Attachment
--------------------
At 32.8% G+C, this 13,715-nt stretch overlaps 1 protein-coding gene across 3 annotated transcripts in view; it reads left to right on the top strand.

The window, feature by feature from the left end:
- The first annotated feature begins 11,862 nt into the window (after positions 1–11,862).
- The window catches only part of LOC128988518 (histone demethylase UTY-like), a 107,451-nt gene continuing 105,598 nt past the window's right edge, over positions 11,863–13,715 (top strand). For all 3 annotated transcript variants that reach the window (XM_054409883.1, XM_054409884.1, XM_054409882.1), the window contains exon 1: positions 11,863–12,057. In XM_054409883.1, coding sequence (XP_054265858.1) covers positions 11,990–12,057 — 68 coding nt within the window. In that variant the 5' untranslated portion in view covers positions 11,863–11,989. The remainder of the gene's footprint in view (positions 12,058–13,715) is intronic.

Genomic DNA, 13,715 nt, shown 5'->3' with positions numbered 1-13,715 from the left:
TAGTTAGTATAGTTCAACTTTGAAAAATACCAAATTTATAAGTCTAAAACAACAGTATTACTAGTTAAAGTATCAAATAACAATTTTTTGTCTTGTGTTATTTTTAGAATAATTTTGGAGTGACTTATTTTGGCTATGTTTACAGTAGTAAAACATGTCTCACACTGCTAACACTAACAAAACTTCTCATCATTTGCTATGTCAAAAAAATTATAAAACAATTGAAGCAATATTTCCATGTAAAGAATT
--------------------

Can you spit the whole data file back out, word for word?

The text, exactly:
At 32.8% G+C, this 13,715-nt stretch overlaps 1 protein-coding gene across 3 annotated transcripts in view; it reads left to right on the top strand.

The window, feature by feature from the left end:
- The first annotated feature begins 11,862 nt into the window (after positions 1–11,862).
- The window catches only part of LOC128988518 (histone demethylase UTY-like), a 107,451-nt gene continuing 105,598 nt past the window's right edge, over positions 11,863–13,715 (top strand). For all 3 annotated transcript variants that reach the window (XM_054409883.1, XM_054409884.1, XM_054409882.1), the window contains exon 1: positions 11,863–12,057. In XM_054409883.1, coding sequence (XP_054265858.1) covers positions 11,990–12,057 — 68 coding nt within the window. In that variant the 5' untranslated portion in view covers positions 11,863–11,989. The remainder of the gene's footprint in view (positions 12,058–13,715) is intronic.

Genomic DNA, 13,715 nt, shown 5'->3' with positions numbered 1-13,715 from the left:
TAGTTAGTATAGTTCAACTTTGAAAAATACCAAATTTATAAGTCTAAAACAACAGTATTACTAGTTAAAGTATCAAATAACAATTTTTTGTCTTGTGTTATTTTTAGAATAATTTTGGAGTGACTTATTTTGGCTATGTTTACAGTAGTAAAACATGTCTCACACTGCTAACACTAACAAAACTTCTCATCATTTGCTATGTCAAAAAAATTATAAAACAATTGAAGCAATATTTCCATGTAAAGAATT